So Obama’s caution is laudable, but that’s not to say that there aren’t things that Obama might do. He could push Israel to halt its murderous assault and then announce an American peace plan for the Israel-Palestine conflict—something he’d hinted he might do, but didn’t. He could wind down America’s support for the rebels in Syria, which would weaken ISIS in both Syria and Iraq. He could take advantage of the MH17 tragedy to unify the rest of the world around a no-nonsense approach to Russia’s out-of-control inflammation of Ukraine, and get diplomacy back on track. And so on. But Obama’s critics are wrong when they insist that a more “robust” (and I hate that word), stronger and more aggressive US military and political stand could somehow calm the waters. There’s no option that involves US forces in Ukraine, no option that sends US troops into Libya or back into Iraq, no new escalation of the war in Afghanistan, no Cold War–style “containment” of Russia and China and certainly no option to use US military force against Iran’s nuclear installations.
Equally, while it’s easy to look back and blame George W. Bush, the eruption of a world in crisis isn’t simply “Bush’s fault.” Yes, the Ukraine crisis would be less intense if President Bush (and President Clinton) hadn’t expanded NATO toward Russia’s borders. Yes, Iraq would be suffering far less but for Bush’s illegal 2003 war. Yes, radical Islamists would be less powerful if Bush hadn’t proclaimed a “Global War on Terrorism” that was perceived as an American assault on the entire Muslim world. But the rise of China, the reassertion of Russia’s claim to parts of the old USSR, the chaos that followed the Arab Spring, the conflicts in Africa—well, none of those have easy solutions. And there are deeper, underlying causes at work.
Although President Obama may be right in his instinct to focus on rebuilding America’s infrastructure at home, creating jobs and dealing with healthcare, he’s going to have to spend a lot of time at the United Nations—and perhaps hire a passel of new, Richard Holbrooke–style special envoys, too—because none of these crises are going away, and every one of them needs an army of diplomats.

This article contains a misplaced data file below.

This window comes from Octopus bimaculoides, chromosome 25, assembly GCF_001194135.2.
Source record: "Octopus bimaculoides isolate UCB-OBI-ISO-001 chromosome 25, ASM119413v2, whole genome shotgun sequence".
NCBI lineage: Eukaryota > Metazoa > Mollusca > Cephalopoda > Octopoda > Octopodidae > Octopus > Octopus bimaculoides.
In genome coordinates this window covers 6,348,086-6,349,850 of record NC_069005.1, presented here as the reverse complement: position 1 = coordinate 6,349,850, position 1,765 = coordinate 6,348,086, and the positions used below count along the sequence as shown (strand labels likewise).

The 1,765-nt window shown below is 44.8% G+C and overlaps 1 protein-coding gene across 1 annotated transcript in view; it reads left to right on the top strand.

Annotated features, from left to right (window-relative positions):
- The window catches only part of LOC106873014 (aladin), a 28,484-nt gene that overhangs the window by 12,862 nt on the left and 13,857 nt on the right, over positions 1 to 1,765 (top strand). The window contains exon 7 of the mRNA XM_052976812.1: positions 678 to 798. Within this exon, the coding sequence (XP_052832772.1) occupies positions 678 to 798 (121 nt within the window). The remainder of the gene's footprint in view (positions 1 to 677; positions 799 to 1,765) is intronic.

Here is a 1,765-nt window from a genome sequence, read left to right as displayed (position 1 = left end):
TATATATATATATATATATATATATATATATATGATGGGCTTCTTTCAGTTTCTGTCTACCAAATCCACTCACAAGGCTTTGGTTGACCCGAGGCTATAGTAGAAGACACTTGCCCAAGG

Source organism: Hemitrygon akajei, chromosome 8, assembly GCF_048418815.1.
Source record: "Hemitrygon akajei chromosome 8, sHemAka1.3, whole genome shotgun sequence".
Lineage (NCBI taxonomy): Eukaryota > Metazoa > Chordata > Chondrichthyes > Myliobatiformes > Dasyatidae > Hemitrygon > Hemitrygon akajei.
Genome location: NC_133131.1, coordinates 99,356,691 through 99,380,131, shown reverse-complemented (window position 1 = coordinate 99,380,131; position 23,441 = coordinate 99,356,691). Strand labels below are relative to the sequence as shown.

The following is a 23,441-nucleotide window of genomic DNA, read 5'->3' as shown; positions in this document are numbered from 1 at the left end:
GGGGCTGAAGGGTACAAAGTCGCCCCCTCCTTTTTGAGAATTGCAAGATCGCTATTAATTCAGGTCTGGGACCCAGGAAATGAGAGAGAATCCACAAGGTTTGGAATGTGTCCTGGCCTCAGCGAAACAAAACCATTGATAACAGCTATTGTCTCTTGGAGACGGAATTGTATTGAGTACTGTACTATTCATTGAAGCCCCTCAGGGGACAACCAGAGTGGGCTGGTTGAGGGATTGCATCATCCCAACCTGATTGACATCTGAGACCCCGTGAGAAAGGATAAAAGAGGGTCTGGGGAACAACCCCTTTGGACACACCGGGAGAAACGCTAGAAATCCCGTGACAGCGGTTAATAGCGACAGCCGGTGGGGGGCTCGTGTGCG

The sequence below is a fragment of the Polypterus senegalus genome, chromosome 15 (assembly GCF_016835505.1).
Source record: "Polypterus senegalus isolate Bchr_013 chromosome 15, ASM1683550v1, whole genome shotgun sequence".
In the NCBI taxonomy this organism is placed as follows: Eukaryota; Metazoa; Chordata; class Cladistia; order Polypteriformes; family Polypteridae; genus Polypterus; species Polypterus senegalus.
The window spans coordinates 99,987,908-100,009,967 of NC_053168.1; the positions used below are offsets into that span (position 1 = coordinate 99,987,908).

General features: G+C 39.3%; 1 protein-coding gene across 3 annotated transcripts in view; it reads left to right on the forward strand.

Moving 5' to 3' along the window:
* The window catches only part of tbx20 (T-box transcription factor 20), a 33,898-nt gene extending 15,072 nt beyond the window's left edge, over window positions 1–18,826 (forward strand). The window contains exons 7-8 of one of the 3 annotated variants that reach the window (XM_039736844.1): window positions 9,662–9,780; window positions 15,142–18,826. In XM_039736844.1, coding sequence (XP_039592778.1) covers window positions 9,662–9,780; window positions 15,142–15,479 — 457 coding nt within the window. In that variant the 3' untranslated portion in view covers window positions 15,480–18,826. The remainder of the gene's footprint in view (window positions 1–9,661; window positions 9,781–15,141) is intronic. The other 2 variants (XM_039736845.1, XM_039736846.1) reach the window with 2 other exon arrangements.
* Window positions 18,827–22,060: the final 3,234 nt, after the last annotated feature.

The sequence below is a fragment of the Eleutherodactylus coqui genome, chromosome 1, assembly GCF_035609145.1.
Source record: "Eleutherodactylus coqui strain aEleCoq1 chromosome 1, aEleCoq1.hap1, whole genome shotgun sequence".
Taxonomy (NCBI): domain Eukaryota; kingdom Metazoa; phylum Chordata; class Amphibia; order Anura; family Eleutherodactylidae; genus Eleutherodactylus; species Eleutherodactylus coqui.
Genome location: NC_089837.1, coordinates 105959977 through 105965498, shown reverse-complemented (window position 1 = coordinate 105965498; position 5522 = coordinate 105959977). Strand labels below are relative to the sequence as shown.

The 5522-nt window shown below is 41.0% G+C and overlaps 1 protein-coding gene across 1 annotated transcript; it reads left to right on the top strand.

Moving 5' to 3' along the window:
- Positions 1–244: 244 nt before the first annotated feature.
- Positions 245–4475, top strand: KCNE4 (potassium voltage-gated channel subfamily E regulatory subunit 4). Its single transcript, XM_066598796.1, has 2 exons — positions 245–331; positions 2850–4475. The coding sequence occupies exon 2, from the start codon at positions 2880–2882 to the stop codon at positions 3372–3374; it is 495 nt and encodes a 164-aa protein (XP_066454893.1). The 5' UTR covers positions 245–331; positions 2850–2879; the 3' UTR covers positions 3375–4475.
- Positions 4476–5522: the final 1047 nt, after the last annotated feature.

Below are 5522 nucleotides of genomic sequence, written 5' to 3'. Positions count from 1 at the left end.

That said, the crisis in Gaza ought once and for all to convince the United States that Israel is far too costly an ally, and one that is far too arrogant. The Israeli doctrine that one or two dead or kidnapped soldier on the border with Lebanon justifies killing a thousand Lebanese and bombing Beirut, or that a fusillade of mostly harmless rockets landing in Israel’s southern desert means that Israel has to (for the third time in a decade) kill hundreds in Gaza is breathtaking in its sheer arrogance. Given America’s vast aid to Israel—not to mention its being nearly the sole source of Israel’s political support—the United States can either rein in Israel or exact costly penalties. But perhaps it’s too much to believe that the Obama administration is finally getting the message, despite Secretary of State John Kerry’s hot-mike comment sarcastically referring to Israel’s “pinpoint” attacks that are anything but pinpointed.
If Obama does anything, in regard to foreign policy, in the next two and half years, he’ll need an all-out effort to develop a consensus at home about how to deal with a world in crisis, and how to put in place a serious diplomatic strategy that can take all of this on. Looking at each crisis on its own, as a fire to be extinguished, won’t work. That will take a lot of serious thinking from a lot of serious people, but he’d better start now.
The US attorney in New Jersey is investigating Bridgegate, the Sandy aid scandals and corruption at the Port Authority, and so is the New Jersey state legislature and the Manhattan district attorney. Meanwhile, Governor Chris Christie is embroiled in a bitter fight with teachers, state employees and New Jersey’s unions over the governor’s decision to slash state contributions to the pension fund. But Christie, eyes fixed on 2016, is plowing ahead, including a high-profile, candidate-style visit to Iowa last week—and, it appears, getting some support from would-be Republican primary voters and caucus-goers.
While an NBC/Marist poll found that Christie has high negatives among GOP voters in the early-primary states—33 percent negative in Iowa and 31 percent in New Hampshire—he’s getting positive coverage in papers from The Des Moines Register to The New York Times.
In the Register’s story, entitled, “Big buzz for Chris Christie at café in Iowa,” Christie was described as having a “force of nature personality” that is “spotlight-attracting,” and it added that the crowd “swooned” at Christie. (Although, as Matt Katz reported for NJ Spotlight, the café was “packed with Republican activists (and void of actual diners).” When Christie was asked about the poll showing that 33 percent of Iowans had a low opinion of him, he joked: “Only a third? Pretty good, man.… That’s not bad, I’ll take it.” And to be sure, the poll found that half of Iowans, exactly 50 percent, have a positive feeling about the New Jersey governor. In a conservative state, heavily populated by evangelical Christians and Tea Party types who don’t look warmly and fuzzily at Christie, actually that isn’t bad. (That, despite the fact that, according to USA Today, something called the Judicial Crisis Network spent $75,000 in Iowa slamming Christie for supposedly allowing the New Jersey Supreme Court to drift leftward.)